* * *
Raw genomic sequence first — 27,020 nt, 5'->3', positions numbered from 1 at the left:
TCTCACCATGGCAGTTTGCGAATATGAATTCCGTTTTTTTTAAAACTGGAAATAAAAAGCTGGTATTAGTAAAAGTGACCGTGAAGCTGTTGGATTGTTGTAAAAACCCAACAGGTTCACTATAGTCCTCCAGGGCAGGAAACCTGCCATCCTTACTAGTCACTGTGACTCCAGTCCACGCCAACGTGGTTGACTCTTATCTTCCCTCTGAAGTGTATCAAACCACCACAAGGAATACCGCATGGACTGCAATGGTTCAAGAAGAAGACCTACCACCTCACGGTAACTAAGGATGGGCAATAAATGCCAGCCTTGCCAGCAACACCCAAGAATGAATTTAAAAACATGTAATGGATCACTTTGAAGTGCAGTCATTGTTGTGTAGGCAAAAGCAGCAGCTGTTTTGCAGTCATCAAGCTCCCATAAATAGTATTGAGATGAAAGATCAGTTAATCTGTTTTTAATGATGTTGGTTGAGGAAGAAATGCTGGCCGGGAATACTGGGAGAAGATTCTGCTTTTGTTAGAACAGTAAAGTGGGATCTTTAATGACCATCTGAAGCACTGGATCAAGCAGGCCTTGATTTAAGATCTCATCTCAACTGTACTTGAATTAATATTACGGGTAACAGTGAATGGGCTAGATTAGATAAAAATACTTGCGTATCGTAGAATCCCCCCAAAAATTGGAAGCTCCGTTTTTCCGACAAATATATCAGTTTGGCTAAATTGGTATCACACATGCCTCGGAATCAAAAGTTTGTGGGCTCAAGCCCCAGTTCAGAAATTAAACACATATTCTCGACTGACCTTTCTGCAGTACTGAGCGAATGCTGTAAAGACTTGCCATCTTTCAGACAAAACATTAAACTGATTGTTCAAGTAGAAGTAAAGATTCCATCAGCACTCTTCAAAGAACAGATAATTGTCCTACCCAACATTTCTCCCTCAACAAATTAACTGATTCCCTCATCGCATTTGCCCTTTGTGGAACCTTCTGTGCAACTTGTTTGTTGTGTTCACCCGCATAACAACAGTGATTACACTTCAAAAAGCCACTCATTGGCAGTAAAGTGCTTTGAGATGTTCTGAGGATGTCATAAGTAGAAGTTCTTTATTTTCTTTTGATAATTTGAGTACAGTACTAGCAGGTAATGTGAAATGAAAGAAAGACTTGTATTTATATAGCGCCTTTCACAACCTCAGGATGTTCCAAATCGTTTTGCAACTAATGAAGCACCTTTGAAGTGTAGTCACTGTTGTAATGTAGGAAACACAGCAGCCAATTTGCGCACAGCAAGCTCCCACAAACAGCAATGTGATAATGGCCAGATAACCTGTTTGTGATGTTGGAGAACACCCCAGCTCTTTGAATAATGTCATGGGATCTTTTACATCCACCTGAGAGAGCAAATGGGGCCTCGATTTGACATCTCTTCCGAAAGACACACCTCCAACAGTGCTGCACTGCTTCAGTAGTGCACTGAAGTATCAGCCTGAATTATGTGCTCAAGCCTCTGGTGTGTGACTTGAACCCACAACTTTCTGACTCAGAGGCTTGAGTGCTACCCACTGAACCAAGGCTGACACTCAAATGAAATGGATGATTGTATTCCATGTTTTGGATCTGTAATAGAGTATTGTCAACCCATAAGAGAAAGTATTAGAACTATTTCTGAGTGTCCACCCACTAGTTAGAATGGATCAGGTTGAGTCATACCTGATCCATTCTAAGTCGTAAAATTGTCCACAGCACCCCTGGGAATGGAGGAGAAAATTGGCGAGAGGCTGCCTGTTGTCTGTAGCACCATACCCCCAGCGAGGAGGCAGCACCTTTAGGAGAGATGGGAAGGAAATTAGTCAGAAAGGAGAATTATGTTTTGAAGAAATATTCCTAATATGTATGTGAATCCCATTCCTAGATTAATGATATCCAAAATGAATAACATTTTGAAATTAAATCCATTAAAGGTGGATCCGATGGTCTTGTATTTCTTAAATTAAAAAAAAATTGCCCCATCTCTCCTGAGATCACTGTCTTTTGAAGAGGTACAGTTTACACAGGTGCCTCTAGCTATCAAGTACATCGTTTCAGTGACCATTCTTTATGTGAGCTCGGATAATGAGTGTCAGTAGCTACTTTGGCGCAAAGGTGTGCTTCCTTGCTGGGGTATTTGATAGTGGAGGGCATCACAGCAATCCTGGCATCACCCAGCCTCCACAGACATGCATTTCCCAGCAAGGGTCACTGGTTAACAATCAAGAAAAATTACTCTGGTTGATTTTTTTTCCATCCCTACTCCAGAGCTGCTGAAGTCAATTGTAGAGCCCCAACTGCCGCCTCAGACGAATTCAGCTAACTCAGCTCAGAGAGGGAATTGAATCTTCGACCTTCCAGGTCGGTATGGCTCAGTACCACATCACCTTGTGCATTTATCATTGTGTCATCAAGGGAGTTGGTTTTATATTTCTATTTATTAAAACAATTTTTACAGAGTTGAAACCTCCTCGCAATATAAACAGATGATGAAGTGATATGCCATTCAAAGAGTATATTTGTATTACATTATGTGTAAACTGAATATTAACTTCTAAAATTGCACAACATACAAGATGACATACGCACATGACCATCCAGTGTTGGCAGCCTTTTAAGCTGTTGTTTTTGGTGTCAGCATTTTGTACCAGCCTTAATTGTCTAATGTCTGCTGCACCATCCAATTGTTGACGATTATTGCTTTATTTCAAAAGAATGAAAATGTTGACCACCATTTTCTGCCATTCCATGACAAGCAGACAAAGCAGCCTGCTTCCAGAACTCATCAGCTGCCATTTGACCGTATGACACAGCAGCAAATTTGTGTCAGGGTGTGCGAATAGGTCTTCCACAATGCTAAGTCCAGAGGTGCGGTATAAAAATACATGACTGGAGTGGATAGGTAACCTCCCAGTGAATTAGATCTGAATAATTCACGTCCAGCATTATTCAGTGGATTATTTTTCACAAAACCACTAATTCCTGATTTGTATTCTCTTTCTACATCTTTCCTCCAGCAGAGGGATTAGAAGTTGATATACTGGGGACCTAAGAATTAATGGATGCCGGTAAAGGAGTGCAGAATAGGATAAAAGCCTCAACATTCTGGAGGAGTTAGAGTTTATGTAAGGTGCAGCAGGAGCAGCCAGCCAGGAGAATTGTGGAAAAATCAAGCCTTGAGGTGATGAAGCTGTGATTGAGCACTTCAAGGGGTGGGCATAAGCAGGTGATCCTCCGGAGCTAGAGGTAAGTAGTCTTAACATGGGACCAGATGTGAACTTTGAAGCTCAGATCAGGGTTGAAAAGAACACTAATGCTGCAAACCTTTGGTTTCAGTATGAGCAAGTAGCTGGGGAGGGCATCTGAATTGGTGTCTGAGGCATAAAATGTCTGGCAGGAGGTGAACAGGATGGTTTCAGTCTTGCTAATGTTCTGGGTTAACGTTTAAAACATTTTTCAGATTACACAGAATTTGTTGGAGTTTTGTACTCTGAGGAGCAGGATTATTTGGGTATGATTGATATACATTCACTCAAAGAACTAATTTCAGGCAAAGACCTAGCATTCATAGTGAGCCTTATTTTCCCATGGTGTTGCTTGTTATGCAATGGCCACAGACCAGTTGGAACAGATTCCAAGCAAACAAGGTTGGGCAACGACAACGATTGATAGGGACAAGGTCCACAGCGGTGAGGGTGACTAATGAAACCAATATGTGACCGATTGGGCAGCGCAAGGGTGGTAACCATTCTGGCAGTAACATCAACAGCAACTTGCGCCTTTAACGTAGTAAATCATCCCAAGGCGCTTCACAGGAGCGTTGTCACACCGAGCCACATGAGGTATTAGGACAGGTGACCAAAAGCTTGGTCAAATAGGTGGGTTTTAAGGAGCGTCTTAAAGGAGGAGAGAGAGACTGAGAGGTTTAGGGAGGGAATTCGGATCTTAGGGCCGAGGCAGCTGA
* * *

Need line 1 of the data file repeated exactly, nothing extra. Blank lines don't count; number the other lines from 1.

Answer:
Raw genomic sequence first — 27,020 nt, 5'->3', positions numbered from 1 at the left: